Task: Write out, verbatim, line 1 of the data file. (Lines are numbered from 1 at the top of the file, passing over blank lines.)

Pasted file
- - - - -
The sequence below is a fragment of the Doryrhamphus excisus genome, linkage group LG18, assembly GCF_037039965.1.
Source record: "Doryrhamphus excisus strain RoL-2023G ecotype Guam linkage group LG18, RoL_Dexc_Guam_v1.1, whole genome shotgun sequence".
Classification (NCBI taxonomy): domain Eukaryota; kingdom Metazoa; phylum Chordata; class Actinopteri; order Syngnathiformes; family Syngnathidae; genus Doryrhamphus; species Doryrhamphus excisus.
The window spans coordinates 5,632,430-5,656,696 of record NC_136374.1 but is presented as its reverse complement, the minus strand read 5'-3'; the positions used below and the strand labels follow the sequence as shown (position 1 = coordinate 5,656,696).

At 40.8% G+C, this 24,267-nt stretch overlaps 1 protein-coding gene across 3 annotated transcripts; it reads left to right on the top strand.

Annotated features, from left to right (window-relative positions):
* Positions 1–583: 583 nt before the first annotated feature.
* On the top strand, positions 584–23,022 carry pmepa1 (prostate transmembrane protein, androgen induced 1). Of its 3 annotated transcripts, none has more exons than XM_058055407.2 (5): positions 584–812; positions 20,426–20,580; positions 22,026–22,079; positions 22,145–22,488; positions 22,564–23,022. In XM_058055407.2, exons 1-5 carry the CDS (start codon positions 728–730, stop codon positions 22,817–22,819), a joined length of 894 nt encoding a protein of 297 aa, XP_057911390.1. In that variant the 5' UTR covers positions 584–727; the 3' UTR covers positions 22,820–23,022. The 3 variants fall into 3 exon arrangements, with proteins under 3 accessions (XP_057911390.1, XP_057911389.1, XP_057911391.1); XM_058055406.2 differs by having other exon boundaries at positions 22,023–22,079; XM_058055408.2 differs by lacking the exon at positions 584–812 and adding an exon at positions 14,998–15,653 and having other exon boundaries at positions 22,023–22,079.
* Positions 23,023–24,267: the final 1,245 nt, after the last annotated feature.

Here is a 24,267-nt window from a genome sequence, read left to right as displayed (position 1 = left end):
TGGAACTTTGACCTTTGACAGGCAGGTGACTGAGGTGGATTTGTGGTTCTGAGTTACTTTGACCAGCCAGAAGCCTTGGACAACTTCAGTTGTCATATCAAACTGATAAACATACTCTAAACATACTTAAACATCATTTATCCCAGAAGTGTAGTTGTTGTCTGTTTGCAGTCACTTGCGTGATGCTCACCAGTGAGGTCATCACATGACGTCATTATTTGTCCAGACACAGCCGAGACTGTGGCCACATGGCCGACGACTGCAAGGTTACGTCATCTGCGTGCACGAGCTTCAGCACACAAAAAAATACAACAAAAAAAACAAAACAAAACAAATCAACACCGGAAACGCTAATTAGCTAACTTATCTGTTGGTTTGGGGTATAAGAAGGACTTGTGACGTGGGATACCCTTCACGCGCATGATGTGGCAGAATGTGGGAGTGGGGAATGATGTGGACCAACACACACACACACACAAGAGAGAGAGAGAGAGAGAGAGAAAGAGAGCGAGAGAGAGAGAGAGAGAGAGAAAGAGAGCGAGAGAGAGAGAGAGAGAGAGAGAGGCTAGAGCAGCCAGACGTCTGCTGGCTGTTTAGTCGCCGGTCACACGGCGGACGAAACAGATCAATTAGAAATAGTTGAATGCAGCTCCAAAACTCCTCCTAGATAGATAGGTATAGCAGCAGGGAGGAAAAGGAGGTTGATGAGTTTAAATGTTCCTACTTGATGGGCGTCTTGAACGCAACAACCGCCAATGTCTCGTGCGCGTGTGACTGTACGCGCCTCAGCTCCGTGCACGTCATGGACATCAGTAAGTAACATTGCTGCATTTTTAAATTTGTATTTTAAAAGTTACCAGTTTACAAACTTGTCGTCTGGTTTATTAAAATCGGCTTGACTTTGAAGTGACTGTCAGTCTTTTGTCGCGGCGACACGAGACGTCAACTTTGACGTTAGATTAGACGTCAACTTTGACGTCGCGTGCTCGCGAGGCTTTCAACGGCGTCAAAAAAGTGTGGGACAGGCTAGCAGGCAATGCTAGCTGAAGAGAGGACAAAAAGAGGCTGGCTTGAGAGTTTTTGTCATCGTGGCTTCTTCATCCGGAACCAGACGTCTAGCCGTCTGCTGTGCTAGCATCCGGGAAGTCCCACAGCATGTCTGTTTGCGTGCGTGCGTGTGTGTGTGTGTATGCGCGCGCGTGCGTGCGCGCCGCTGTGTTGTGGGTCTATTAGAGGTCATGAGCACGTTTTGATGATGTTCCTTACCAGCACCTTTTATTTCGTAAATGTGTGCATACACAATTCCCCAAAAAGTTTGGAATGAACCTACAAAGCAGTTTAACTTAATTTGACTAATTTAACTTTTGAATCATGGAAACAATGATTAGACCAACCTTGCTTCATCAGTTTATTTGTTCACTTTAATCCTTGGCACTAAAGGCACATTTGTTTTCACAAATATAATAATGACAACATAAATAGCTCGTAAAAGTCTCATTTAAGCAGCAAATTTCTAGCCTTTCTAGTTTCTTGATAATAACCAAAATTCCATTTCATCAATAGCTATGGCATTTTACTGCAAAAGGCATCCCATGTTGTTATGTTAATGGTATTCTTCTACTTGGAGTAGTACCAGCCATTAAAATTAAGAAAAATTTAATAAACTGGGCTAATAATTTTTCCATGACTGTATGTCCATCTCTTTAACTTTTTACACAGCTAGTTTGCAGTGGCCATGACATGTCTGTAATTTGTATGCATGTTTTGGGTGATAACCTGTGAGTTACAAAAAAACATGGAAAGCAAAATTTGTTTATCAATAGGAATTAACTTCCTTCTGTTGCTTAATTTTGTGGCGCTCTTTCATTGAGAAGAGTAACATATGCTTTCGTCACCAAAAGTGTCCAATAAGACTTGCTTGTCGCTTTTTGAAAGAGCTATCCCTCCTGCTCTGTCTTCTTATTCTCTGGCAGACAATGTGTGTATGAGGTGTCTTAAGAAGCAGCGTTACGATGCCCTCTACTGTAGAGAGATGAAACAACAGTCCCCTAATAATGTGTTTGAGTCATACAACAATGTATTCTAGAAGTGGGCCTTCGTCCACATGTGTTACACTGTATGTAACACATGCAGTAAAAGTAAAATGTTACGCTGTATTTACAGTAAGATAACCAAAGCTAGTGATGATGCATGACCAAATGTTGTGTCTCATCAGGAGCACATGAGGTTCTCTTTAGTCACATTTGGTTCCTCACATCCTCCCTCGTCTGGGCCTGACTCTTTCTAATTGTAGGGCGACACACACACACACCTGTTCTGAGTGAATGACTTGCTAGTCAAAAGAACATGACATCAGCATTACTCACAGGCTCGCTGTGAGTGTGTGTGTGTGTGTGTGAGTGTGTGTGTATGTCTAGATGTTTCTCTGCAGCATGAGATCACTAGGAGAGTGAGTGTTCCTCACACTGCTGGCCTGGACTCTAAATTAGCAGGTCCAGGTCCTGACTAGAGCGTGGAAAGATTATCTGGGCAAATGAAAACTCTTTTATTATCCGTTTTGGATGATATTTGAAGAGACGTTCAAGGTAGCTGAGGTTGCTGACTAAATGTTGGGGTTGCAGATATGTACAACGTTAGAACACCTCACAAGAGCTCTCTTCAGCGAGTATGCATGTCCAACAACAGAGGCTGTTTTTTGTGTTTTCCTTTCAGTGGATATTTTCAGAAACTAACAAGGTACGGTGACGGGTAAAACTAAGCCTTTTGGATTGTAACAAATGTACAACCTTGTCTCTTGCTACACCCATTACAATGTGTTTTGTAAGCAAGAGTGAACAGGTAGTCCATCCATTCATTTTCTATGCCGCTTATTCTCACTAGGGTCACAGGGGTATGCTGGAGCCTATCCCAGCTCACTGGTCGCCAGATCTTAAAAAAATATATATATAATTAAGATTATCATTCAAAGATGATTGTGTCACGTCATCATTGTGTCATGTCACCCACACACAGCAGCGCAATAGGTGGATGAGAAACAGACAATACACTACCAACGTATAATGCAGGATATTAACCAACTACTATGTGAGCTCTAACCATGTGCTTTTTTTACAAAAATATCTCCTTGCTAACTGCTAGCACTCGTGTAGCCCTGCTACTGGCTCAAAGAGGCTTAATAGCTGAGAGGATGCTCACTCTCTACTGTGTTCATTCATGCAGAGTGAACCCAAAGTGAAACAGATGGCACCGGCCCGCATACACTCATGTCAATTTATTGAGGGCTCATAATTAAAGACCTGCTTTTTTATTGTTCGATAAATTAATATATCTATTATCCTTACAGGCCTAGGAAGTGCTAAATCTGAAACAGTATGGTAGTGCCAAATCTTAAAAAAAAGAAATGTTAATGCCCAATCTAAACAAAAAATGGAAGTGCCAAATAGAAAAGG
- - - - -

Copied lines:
The sequence below is a fragment of the Doryrhamphus excisus genome, linkage group LG18, assembly GCF_037039965.1.